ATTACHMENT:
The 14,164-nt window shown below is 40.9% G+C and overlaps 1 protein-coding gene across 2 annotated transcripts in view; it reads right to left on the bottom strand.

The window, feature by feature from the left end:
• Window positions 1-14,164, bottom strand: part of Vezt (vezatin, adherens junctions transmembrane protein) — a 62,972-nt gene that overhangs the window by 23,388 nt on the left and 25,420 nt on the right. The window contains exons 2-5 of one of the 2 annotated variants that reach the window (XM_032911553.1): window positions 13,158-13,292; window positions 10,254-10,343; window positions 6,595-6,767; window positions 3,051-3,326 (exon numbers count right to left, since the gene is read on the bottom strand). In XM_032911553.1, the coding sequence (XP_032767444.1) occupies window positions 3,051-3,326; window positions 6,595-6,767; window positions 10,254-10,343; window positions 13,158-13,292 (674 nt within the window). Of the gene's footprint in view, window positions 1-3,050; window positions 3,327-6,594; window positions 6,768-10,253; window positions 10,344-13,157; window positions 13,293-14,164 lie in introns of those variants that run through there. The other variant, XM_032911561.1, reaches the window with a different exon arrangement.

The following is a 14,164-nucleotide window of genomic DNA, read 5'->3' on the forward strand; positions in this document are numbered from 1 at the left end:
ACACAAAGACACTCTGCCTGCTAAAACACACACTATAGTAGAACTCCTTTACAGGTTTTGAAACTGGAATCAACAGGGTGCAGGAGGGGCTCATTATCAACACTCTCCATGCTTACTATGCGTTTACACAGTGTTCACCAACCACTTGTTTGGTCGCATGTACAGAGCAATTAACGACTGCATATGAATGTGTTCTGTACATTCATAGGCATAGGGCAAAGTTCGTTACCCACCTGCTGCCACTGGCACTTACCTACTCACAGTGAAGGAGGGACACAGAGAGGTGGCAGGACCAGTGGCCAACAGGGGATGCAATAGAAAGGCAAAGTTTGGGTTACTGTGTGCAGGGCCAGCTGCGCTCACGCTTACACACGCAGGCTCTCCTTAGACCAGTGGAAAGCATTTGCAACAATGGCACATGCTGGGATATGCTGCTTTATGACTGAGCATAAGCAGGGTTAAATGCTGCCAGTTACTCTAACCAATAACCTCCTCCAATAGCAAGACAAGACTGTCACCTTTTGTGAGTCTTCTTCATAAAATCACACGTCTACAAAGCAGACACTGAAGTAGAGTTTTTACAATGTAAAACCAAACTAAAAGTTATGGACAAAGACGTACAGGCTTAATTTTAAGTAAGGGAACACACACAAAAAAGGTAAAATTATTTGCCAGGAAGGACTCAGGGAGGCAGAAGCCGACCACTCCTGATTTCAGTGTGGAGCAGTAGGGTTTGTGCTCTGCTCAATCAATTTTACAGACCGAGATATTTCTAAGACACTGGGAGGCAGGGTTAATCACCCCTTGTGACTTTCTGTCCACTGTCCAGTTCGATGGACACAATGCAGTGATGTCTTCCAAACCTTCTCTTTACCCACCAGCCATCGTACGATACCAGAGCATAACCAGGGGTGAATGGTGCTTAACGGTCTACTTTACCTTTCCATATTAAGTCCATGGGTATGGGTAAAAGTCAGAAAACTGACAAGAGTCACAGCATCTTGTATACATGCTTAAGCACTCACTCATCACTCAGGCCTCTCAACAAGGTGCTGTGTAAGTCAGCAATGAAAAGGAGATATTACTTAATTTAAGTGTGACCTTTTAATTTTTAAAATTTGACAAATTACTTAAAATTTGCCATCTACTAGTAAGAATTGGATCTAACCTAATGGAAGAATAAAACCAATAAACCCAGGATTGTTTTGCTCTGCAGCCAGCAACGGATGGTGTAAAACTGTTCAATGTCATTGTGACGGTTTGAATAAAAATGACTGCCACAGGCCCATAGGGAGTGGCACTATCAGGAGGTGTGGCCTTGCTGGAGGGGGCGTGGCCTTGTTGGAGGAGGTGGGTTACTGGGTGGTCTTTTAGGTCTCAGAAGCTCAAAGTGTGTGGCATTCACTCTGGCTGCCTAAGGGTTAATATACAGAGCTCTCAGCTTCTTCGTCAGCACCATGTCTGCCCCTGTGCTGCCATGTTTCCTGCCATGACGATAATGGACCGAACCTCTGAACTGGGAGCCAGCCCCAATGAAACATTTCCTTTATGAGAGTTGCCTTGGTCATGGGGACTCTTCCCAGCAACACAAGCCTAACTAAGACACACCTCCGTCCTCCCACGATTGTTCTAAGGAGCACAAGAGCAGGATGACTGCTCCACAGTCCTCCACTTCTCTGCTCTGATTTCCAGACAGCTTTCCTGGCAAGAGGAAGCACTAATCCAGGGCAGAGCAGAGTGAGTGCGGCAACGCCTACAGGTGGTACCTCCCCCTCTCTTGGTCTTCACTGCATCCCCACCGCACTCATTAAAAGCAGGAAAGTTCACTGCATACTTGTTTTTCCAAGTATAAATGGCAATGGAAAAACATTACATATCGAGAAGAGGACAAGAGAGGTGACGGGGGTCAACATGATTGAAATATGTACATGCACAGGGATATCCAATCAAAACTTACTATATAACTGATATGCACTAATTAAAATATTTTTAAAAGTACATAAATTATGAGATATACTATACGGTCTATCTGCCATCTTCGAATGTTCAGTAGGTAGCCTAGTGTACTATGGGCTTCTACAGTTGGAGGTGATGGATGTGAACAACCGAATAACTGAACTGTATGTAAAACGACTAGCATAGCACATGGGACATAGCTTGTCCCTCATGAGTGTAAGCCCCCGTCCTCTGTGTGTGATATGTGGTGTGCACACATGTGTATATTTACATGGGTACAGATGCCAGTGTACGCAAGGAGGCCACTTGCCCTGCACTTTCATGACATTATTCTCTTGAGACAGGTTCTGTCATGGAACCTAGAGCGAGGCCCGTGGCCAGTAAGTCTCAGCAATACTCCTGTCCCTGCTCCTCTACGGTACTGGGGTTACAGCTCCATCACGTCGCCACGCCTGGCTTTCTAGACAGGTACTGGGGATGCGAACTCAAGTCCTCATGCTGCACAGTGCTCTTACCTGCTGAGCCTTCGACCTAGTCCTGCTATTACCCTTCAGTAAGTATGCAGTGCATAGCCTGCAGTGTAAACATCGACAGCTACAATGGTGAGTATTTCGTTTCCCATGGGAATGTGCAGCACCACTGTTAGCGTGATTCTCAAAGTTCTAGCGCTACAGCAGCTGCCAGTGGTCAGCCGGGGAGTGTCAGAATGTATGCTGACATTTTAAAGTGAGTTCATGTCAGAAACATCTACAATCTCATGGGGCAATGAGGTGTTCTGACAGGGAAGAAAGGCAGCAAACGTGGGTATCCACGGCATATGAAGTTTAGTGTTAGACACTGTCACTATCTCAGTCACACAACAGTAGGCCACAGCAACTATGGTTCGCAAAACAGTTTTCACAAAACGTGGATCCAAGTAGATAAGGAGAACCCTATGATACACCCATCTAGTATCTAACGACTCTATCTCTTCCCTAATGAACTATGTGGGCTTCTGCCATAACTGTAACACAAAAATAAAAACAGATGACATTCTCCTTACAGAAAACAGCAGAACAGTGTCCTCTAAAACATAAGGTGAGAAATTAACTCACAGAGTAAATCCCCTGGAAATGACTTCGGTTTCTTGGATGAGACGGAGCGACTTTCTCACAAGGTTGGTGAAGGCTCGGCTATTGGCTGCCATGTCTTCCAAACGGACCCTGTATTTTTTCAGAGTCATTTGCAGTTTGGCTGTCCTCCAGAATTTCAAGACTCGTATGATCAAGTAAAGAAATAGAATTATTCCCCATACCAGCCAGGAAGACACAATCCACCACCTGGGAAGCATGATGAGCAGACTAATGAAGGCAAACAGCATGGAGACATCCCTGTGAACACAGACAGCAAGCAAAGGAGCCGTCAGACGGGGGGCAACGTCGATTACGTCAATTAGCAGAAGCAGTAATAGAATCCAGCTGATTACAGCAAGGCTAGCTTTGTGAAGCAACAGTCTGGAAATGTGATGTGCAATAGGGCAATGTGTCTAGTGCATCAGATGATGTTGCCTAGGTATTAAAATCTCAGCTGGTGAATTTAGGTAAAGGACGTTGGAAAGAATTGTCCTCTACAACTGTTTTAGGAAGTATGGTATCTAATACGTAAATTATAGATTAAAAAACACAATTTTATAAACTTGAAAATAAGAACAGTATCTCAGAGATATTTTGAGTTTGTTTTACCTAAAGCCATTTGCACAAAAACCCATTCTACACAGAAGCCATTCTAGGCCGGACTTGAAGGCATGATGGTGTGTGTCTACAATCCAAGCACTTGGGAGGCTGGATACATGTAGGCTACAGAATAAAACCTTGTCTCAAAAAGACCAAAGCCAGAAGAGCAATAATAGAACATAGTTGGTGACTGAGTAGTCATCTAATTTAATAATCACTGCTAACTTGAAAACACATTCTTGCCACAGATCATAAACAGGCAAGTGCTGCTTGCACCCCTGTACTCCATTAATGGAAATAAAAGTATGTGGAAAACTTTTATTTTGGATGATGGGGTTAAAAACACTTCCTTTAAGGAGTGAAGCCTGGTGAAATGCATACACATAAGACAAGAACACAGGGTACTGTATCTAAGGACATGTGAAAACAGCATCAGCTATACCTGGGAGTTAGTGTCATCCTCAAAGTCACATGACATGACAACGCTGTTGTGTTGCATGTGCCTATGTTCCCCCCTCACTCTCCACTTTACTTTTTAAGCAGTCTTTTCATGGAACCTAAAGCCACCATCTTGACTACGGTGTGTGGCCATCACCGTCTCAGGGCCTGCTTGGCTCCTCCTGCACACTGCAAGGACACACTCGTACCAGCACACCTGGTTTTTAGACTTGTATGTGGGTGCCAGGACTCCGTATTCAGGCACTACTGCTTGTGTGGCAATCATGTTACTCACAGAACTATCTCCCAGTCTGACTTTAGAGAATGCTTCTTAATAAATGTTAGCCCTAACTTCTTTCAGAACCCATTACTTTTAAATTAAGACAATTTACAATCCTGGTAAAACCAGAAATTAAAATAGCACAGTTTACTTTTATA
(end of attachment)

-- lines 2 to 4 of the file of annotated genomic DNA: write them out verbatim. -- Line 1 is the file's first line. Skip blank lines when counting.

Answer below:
The window, feature by feature from the left end:
• Window positions 1-14,164, bottom strand: part of Vezt (vezatin, adherens junctions transmembrane protein) — a 62,972-nt gene that overhangs the window by 23,388 nt on the left and 25,420 nt on the right. The window contains exons 2-5 of one of the 2 annotated variants that reach the window (XM_032911553.1): window positions 13,158-13,292; window positions 10,254-10,343; window positions 6,595-6,767; window positions 3,051-3,326 (exon numbers count right to left, since the gene is read on the bottom strand). In XM_032911553.1, the coding sequence (XP_032767444.1) occupies window positions 3,051-3,326; window positions 6,595-6,767; window positions 10,254-10,343; window positions 13,158-13,292 (674 nt within the window). Of the gene's footprint in view, window positions 1-3,050; window positions 3,327-6,594; window positions 6,768-10,253; window positions 10,344-13,157; window positions 13,293-14,164 lie in introns of those variants that run through there. The other variant, XM_032911561.1, reaches the window with a different exon arrangement.

The following is a 14,164-nucleotide window of genomic DNA, read 5'->3' on the forward strand; positions in this document are numbered from 1 at the left end: